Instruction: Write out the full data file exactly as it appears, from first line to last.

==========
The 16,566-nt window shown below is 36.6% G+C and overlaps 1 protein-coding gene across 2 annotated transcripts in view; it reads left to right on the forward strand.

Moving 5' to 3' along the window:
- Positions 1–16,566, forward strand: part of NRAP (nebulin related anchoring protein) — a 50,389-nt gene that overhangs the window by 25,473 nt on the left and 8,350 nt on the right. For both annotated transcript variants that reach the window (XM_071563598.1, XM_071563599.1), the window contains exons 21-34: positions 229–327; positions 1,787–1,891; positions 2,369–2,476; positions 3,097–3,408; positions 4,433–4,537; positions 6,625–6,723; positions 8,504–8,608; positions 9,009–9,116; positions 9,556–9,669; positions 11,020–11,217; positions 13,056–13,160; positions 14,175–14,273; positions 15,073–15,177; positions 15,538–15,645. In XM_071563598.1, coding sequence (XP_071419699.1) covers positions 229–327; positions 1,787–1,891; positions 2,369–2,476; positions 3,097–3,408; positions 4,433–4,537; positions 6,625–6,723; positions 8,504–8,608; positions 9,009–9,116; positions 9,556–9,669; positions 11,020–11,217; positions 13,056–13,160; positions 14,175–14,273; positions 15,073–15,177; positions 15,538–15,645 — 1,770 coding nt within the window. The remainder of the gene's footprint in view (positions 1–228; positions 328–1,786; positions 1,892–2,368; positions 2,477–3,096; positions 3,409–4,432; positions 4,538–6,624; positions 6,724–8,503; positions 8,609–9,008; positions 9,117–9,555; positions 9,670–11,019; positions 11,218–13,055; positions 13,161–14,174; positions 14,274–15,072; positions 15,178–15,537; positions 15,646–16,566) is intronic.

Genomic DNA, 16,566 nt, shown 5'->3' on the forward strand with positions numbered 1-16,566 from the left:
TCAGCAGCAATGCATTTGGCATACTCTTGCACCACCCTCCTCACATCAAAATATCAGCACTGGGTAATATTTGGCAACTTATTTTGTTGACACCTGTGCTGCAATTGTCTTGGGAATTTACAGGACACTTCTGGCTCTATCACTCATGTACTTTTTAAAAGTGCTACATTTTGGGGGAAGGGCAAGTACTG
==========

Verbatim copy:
The 16,566-nt window shown below is 36.6% G+C and overlaps 1 protein-coding gene across 2 annotated transcripts in view; it reads left to right on the forward strand.

Moving 5' to 3' along the window:
- Positions 1–16,566, forward strand: part of NRAP (nebulin related anchoring protein) — a 50,389-nt gene that overhangs the window by 25,473 nt on the left and 8,350 nt on the right. For both annotated transcript variants that reach the window (XM_071563598.1, XM_071563599.1), the window contains exons 21-34: positions 229–327; positions 1,787–1,891; positions 2,369–2,476; positions 3,097–3,408; positions 4,433–4,537; positions 6,625–6,723; positions 8,504–8,608; positions 9,009–9,116; positions 9,556–9,669; positions 11,020–11,217; positions 13,056–13,160; positions 14,175–14,273; positions 15,073–15,177; positions 15,538–15,645. In XM_071563598.1, coding sequence (XP_071419699.1) covers positions 229–327; positions 1,787–1,891; positions 2,369–2,476; positions 3,097–3,408; positions 4,433–4,537; positions 6,625–6,723; positions 8,504–8,608; positions 9,009–9,116; positions 9,556–9,669; positions 11,020–11,217; positions 13,056–13,160; positions 14,175–14,273; positions 15,073–15,177; positions 15,538–15,645 — 1,770 coding nt within the window. The remainder of the gene's footprint in view (positions 1–228; positions 328–1,786; positions 1,892–2,368; positions 2,477–3,096; positions 3,409–4,432; positions 4,538–6,624; positions 6,724–8,503; positions 8,609–9,008; positions 9,117–9,555; positions 9,670–11,019; positions 11,218–13,055; positions 13,161–14,174; positions 14,274–15,072; positions 15,178–15,537; positions 15,646–16,566) is intronic.

Genomic DNA, 16,566 nt, shown 5'->3' on the forward strand with positions numbered 1-16,566 from the left:
TCAGCAGCAATGCATTTGGCATACTCTTGCACCACCCTCCTCACATCAAAATATCAGCACTGGGTAATATTTGGCAACTTATTTTGTTGACACCTGTGCTGCAATTGTCTTGGGAATTTACAGGACACTTCTGGCTCTATCACTCATGTACTTTTTAAAAGTGCTACATTTTGGGGGAAGGGCAAGTACTG